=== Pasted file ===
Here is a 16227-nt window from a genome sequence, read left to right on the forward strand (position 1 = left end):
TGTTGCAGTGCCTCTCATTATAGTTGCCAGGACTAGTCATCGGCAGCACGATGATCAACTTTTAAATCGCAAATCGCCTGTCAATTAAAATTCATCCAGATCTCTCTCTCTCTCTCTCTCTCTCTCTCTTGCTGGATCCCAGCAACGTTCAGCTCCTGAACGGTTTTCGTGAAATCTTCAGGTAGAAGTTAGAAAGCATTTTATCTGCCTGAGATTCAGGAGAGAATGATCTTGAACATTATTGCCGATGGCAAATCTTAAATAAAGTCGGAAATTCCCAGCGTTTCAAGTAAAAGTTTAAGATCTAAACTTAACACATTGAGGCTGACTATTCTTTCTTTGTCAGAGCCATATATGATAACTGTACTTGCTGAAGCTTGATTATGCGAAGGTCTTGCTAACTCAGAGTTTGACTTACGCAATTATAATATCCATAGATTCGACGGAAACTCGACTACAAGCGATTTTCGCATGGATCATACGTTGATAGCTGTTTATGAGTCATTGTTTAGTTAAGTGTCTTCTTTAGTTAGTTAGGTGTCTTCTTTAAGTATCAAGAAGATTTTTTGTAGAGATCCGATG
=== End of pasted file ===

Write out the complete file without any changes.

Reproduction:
Here is a 16227-nt window from a genome sequence, read left to right on the forward strand (position 1 = left end):
TGTTGCAGTGCCTCTCATTATAGTTGCCAGGACTAGTCATCGGCAGCACGATGATCAACTTTTAAATCGCAAATCGCCTGTCAATTAAAATTCATCCAGATCTCTCTCTCTCTCTCTCTCTCTCTCTCTTGCTGGATCCCAGCAACGTTCAGCTCCTGAACGGTTTTCGTGAAATCTTCAGGTAGAAGTTAGAAAGCATTTTATCTGCCTGAGATTCAGGAGAGAATGATCTTGAACATTATTGCCGATGGCAAATCTTAAATAAAGTCGGAAATTCCCAGCGTTTCAAGTAAAAGTTTAAGATCTAAACTTAACACATTGAGGCTGACTATTCTTTCTTTGTCAGAGCCATATATGATAACTGTACTTGCTGAAGCTTGATTATGCGAAGGTCTTGCTAACTCAGAGTTTGACTTACGCAATTATAATATCCATAGATTCGACGGAAACTCGACTACAAGCGATTTTCGCATGGATCATACGTTGATAGCTGTTTATGAGTCATTGTTTAGTTAAGTGTCTTCTTTAGTTAGTTAGGTGTCTTCTTTAAGTATCAAGAAGATTTTTTGTAGAGATCCGATG